What a Croc

Crocs in all rainbow colors

Image source: naturalrezources.com

I was a persistent child.  How persistent?  Let’s just say that several times during my childhood my father wished, “May you have a child just like you.”

Well, I did.  Two of them.

On a Monday in early January 2004 my daughter Fiona came home from preschool and demanded to know when we were going to Disney World.  Several of her friends had gone during the December break, so when were we going?  My husband Dan and I just smiled and said we did not know.

She inquired again on Tuesday.  On Thursday.  On Saturday.  On Sunday.  Our 5-year-old son AJ began asking as well.

At this point, I knew we needed a specific response to stop the incessant inquiries.

So Dan and I chose a date for the trip…over three years in the future.  We told the kids we would take them when Fiona was in first grade and AJ was in third grade.

A trip to Disney World requires a major cash outlay.  There was no way we were going until the kids had the stamina and were old enough to remember the trip.

Besides, by setting it three years in the future, there was a chance they would forget about it, right?

No.  No chance.

Fast forward to August 2006, after no mention of Disney World for two and a half years.   One day out the blue AJ, now 8 years old, got a big smile across his face.  “This is the year we are going to Disney World,” he said.

I blanched.  The next day I began planning our trip for April 2007.

In addition to the cash required, a trip to Disney World merits a level of planning worthy of a military strike.  With that kind of time and monetary investment, Dan and I just wanted to relax when we got there.

So we decided to give the kids a vacation allowance.  No haggling over desired souvenirs.  But when the allowance was gone, that was it.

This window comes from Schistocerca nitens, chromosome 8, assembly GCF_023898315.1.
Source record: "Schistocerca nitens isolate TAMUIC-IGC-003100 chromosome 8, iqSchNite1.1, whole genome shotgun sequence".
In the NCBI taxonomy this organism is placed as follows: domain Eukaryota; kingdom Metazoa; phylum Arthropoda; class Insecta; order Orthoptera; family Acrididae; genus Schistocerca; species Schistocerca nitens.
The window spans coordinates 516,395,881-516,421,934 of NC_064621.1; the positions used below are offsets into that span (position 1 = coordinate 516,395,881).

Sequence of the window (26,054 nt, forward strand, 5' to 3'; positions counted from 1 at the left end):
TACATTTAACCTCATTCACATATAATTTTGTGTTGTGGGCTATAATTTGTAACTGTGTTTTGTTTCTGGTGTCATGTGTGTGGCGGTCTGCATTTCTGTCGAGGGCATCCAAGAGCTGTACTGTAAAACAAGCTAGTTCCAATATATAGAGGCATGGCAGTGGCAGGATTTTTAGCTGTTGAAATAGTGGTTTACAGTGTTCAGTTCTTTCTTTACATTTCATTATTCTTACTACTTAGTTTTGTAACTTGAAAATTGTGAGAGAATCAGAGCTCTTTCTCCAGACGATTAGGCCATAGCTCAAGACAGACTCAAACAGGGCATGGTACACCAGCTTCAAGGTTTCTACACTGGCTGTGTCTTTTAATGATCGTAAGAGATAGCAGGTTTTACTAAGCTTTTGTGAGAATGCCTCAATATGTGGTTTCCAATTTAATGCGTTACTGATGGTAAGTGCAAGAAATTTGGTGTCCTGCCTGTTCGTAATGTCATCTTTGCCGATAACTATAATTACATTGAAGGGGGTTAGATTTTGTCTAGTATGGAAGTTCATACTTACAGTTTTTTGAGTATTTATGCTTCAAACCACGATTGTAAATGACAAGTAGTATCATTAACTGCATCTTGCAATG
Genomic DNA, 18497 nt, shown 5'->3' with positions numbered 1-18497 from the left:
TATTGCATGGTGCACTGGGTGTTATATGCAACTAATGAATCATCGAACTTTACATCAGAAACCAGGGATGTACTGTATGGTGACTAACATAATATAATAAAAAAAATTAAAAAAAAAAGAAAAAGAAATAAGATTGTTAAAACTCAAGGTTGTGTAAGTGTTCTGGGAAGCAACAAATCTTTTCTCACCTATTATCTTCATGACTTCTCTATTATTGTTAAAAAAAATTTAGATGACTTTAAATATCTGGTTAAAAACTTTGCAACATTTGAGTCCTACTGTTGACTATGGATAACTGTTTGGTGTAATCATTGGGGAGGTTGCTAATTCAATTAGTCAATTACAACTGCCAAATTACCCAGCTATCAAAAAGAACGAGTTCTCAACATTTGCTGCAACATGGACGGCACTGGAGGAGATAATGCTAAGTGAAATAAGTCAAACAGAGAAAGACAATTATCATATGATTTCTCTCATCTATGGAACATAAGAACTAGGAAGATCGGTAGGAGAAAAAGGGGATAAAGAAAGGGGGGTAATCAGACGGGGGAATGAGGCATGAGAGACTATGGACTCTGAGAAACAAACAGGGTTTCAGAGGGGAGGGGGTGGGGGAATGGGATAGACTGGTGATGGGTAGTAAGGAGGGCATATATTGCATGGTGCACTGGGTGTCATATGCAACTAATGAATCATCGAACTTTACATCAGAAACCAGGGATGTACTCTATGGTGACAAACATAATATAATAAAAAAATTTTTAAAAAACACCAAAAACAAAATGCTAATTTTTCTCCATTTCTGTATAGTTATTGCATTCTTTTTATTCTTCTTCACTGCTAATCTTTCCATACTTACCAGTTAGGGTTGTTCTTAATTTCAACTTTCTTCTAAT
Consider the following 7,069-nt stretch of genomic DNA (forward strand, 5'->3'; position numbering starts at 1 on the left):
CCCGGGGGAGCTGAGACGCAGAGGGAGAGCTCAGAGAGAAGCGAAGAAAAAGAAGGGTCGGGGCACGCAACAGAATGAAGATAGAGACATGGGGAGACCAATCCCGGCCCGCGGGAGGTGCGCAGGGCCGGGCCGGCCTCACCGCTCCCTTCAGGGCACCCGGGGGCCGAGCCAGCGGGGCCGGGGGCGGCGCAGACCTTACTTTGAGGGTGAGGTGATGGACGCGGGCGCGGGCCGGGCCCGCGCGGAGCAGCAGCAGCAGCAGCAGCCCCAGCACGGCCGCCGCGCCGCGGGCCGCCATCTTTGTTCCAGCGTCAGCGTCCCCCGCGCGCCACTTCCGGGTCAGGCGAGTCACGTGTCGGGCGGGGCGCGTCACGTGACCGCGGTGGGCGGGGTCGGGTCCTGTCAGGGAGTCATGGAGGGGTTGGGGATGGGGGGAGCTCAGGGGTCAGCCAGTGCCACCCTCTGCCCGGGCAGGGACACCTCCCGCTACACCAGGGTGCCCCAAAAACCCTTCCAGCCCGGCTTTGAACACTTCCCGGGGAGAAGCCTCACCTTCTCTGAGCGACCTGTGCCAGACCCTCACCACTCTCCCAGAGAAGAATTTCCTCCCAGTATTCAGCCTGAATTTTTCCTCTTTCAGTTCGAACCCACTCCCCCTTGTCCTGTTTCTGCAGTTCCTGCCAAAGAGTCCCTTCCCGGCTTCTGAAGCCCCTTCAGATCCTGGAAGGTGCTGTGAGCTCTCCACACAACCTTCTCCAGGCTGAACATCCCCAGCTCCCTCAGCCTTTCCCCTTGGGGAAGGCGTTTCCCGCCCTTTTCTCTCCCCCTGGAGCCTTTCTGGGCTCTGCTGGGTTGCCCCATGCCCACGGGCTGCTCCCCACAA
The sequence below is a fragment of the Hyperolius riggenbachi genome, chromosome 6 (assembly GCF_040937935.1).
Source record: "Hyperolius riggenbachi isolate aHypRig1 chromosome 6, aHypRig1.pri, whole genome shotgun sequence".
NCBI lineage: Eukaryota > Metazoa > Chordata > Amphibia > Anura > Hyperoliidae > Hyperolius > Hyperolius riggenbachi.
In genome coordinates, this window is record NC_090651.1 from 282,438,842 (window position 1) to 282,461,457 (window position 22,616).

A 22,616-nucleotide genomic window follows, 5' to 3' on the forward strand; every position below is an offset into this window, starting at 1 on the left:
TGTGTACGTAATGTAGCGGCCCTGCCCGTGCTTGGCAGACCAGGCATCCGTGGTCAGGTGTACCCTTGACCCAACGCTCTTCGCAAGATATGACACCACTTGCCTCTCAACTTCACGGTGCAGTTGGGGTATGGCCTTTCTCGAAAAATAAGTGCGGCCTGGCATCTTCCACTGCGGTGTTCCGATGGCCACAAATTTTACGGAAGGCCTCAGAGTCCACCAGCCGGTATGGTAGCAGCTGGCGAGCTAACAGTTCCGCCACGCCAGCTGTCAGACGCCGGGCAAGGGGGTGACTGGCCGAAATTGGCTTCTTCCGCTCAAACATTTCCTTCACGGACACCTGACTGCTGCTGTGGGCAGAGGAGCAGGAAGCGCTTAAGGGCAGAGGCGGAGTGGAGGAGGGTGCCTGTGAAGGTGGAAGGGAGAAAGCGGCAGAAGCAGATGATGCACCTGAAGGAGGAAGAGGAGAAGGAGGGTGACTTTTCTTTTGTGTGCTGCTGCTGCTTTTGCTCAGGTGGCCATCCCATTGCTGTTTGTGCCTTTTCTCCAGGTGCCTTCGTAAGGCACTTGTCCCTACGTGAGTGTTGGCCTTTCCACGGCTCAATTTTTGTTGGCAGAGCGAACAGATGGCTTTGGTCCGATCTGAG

Mickey & Minnie Jibbitz in Blue CrocsWe were off the Monorail three minutes and five steps into Tomorrow Land when Fiona spotted her first purchase:  Jibbitz charms for her blue Crocs.

Crocs were all the rage in 2007.

Founded in 2002 by three friends who initially started selling the resin-made clogs as boat shoes, Crocs had become a full-blown fad.  The resin, branded Croslite, was lightweight, resisted odor and fungus, and conformed to the wearer’s footprint from body heat.  These properties made Crocs incredibly comfortable.

They were ugly, but they were everywhere.  For fans, comfort trumped fashion.  From Nordstrom, kiosks, and Crocs-branded stores to pharmacies and gift shops, you could nab a pair anywhere. In 2007 Crocs hit $850 million in sales and netted $200 million in profit.

A year later, the brand lost $200 million.  Having oversaturated their market, they were no longer special.  Management blamed the recession, but at only $30 a pair, that was unlikely to be the primary reason for the brand’s troubles.

To boost the brand, management launched several new styles and announced global expansion plans.

The all-out effort lifted profit to $150 million in 2011, but they soon found the brand flailing again.  On July 14, 2014 they announced 183 layoffs and the closing of 100 of their 600 stores.

At 13 years old, Crocs is typical brand in adolescence with an identity crisis.

Like the new kid in high school who edits clothing and behavior to conform to each clique she encounters, Crocs tried to appeal to everyone and had no clear appeal to anyone.

Where Crocs missed the boat was not defining and sticking to their core customers in the first place.  Including, as it happens, boaters.

Happily, like that misguided teenager at a new high school, Crocs could still find its place and thrive.